Earlier today, a video of rapper Falz The Bahd Guy surfaced on the internet, where he criticized “role model” singers who sang about internet fraudsters.

“You’re in a position as a role model to younger ones coming up, and in your musical record you’re greeting all the yahoo boys, you’re greeting all the fraudsters, you’re calling their names personally,” Falz said in the video.

This seemed like a dig at rapper Reminisce, who in his 2012 hit song 2mushh, gave a shout out to alleged Yahoo boys, Opa6ix and H-Money. 

“Shout out si awon omo ni Malay, wire wire/Opa6ix Baddy Oosha, Ijaya jaya”, and “H-Money, oracle ton mushe wole/iwo na wo awon ti mo ba toru wole.”

If you type Opa6ix in Google Search, one of the very first results is a post calling him a “Yahoo Big Boy”. H-Money, whose real name is Hope Aroke, was actually sentenced to  24 years in prison last year for a number of financial frauds.

Falz added “You’re hailing them. Wire Wire, mo fe sa she.”

This part seemed aimed at veterain singer 9ice, whose latest hit song, Living Things, has the popular intro “Awon t’emi sa she.”

Falz went on to say that these artistes were “making the younger ones believe that its good to do it.” He said that as entertainers, they “should sing about something that can help our lives.”

The most important questions to ask here are: how much influence does/should a singer’s lyrics have, and should a singer be held accountable for the effects of these lyrics?

The lyric of a song is the soul of a song, giving a shape to the body that is the instrumental. It’s the most important piece of a song, and so its content should not be treated lightly. It should carry a certain amount of meaning to leave an impact on the listener.

However, like spoken word and prose and all other forms of writing, a music lyric only serves to create an imagination, not act as an informational tool or guiding light.

Following the Rick Ross date rape brouhaha, MMG-label mate Meek Mill had said in his defense: “It’s imaginary visual. If a writer write about somebody getting raped in a movie, that mean he a rapist or he want girls to get raped? No, he just wrote about that in a movie.”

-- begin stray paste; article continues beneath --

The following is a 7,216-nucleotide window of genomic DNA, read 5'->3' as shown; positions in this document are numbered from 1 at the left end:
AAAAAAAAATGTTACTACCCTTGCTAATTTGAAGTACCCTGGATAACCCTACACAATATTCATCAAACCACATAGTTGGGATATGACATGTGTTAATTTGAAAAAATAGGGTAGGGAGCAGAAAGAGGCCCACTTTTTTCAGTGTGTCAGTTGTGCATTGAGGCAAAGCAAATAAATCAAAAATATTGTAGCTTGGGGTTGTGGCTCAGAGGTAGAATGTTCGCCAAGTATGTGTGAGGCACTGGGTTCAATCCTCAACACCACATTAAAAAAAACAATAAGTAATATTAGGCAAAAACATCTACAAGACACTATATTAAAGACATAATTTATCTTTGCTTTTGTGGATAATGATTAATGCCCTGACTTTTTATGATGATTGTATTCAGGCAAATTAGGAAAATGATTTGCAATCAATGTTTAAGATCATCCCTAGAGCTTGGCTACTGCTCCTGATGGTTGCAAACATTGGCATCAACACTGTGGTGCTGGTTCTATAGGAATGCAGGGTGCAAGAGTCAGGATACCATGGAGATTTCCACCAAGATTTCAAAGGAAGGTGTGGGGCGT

This ties in to the second question, if a singer should be held accountable for the lyrics of their songs.

Back in January, Vector Tha Viper had been accused of supporting rape over the lyrics of his club hit, What’s That. His reply:

By these tweets, Vector is obviously enraged that someone would think he endorses rape because of some lines in his song disregard the importance of consent before sex.

“After all of the flex and the stress you no go come to the bed, what’s that?”

To the artiste, he simply created a scenario. An “imaginary visual.” If the listener then decides to take the lyrics literally and create a whole new impression and meaning, whose fault is that?

It’s hard to however argue for Reminisce, as calling names takes it from being “fiction”, and is now actually a celebration of these fraudsters.

Falz is arguably one of the most socially-conscious in today’s Nigerian music, and it is admirable that he is trying to effect a positive change in the industry.

Do you agree with his statement though? Share your comments below!